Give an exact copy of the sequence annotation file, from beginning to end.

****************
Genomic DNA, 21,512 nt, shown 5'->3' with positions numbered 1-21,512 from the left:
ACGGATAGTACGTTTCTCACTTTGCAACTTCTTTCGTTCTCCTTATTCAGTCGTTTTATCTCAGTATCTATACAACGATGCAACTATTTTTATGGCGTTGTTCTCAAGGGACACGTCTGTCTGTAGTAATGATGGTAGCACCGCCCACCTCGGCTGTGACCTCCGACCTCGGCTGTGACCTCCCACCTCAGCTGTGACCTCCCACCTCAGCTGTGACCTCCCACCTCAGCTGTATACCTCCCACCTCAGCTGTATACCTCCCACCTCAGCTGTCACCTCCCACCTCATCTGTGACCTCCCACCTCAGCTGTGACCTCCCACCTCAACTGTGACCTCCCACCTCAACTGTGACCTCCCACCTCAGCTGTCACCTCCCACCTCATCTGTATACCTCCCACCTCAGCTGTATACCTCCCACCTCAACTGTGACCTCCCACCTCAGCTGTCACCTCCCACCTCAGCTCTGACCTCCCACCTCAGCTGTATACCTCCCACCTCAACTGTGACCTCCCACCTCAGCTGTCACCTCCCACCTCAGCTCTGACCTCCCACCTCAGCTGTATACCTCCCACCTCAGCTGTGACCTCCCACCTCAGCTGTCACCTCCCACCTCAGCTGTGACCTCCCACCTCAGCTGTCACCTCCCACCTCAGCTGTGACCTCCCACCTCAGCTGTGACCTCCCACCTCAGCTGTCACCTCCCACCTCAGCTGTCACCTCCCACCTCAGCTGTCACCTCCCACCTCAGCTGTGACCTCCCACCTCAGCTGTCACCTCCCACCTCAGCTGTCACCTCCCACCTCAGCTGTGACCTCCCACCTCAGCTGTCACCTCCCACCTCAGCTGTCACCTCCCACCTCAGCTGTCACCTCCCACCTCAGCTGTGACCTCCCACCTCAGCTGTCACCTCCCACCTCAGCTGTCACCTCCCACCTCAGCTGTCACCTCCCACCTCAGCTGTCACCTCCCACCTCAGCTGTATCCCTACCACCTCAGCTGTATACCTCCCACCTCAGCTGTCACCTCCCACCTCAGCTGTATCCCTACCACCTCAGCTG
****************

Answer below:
Genomic DNA, 21,512 nt, shown 5'->3' with positions numbered 1-21,512 from the left:
ACGGATAGTACGTTTCTCACTTTGCAACTTCTTTCGTTCTCCTTATTCAGTCGTTTTATCTCAGTATCTATACAACGATGCAACTATTTTTATGGCGTTGTTCTCAAGGGACACGTCTGTCTGTAGTAATGATGGTAGCACCGCCCACCTCGGCTGTGACCTCCGACCTCGGCTGTGACCTCCCACCTCAGCTGTGACCTCCCACCTCAGCTGTGACCTCCCACCTCAGCTGTATACCTCCCACCTCAGCTGTATACCTCCCACCTCAGCTGTCACCTCCCACCTCATCTGTGACCTCCCACCTCAGCTGTGACCTCCCACCTCAACTGTGACCTCCCACCTCAACTGTGACCTCCCACCTCAGCTGTCACCTCCCACCTCATCTGTATACCTCCCACCTCAGCTGTATACCTCCCACCTCAACTGTGACCTCCCACCTCAGCTGTCACCTCCCACCTCAGCTCTGACCTCCCACCTCAGCTGTATACCTCCCACCTCAACTGTGACCTCCCACCTCAGCTGTCACCTCCCACCTCAGCTCTGACCTCCCACCTCAGCTGTATACCTCCCACCTCAGCTGTGACCTCCCACCTCAGCTGTCACCTCCCACCTCAGCTGTGACCTCCCACCTCAGCTGTCACCTCCCACCTCAGCTGTGACCTCCCACCTCAGCTGTGACCTCCCACCTCAGCTGTCACCTCCCACCTCAGCTGTCACCTCCCACCTCAGCTGTCACCTCCCACCTCAGCTGTGACCTCCCACCTCAGCTGTCACCTCCCACCTCAGCTGTCACCTCCCACCTCAGCTGTGACCTCCCACCTCAGCTGTCACCTCCCACCTCAGCTGTCACCTCCCACCTCAGCTGTCACCTCCCACCTCAGCTGTGACCTCCCACCTCAGCTGTCACCTCCCACCTCAGCTGTCACCTCCCACCTCAGCTGTCACCTCCCACCTCAGCTGTCACCTCCCACCTCAGCTGTATCCCTACCACCTCAGCTGTATACCTCCCACCTCAGCTGTCACCTCCCACCTCAGCTGTATCCCTACCACCTCAGCTG